With the recent change in legislation authorizing up to 100% foreign capital in airlines based in Brazil, the interest of low-cost airlines to operate international flights in the country has been increasing. 

These companies operate at a low cost and charge less for the price of tickets, do not provide food on flights, nor totems with printers to retrieve the ticket. In addition, they often charge for services such as baggage handling and seat scheduling.

The National Civil Aviation Agency (Anac) has authorized the operation of four of them in the country: Norwegian, which runs the London – Rio de Janeiro – London route and operates since May of this year; Chilean Sky Airline has been operating since November 2018 on the Santiago – Sao Paulo and Santiago – Rio de Janeiro routes and intends to fly Santiago – Florianópolis from November and Santiago – Salvador from December; Argentina’s FlyBondi, which began operating in the second week of this month on the El Palomar – Sao Paulo and El Palomar – Rio de Janeiro routes, and intends to operate El Palomar – Florianópolis; and finally, the Chilean subsidiary of American US JetSmart, begins to fly in December on the Santiago – Salvador route.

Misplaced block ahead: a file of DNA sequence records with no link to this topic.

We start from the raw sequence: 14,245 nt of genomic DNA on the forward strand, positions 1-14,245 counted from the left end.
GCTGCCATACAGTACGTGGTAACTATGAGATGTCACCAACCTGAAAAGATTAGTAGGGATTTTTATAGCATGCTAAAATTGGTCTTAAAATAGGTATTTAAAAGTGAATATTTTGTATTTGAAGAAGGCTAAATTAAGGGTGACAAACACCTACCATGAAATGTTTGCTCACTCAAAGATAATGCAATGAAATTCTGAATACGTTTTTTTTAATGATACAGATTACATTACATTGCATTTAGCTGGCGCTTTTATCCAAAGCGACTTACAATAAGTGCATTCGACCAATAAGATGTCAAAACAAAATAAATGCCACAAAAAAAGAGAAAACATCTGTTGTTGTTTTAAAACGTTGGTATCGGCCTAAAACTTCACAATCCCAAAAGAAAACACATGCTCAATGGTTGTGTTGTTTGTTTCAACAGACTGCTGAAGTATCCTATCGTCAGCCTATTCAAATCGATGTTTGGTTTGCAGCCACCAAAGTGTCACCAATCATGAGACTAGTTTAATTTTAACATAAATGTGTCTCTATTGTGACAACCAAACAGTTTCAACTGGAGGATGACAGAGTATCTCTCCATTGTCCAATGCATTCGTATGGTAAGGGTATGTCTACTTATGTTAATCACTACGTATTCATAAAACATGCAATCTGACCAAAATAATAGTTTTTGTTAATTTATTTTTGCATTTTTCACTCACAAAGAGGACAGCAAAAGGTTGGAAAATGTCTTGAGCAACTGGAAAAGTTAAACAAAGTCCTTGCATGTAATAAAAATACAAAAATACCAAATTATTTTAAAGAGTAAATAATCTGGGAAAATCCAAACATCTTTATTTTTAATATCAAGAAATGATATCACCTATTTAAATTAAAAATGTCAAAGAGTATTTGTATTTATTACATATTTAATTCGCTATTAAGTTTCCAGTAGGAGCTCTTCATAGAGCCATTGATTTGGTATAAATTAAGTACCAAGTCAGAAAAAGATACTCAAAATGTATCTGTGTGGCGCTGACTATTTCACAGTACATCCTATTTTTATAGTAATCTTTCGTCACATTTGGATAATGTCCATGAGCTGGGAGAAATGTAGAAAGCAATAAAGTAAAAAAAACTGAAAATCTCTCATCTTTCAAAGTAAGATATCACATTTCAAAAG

According to Zaroni Advogados founding partner, Raphael Zaroni, “the authorization to hold up to 100% foreign capital in Brazilian airlines should be recognized as another federal government effort to expand the Brazilian economy and highlight the country as an attractive destination for foreign investment.”

ANAC also stated that other airlines, which make traditional flights, are in the process of authorization to make domestic flights in the country. An example is Air Europa, which already operates on the Madrid-Recife, Madrid-Guarulhos and Madrid-Salvador routes. Air China and Virgin also expressed interest.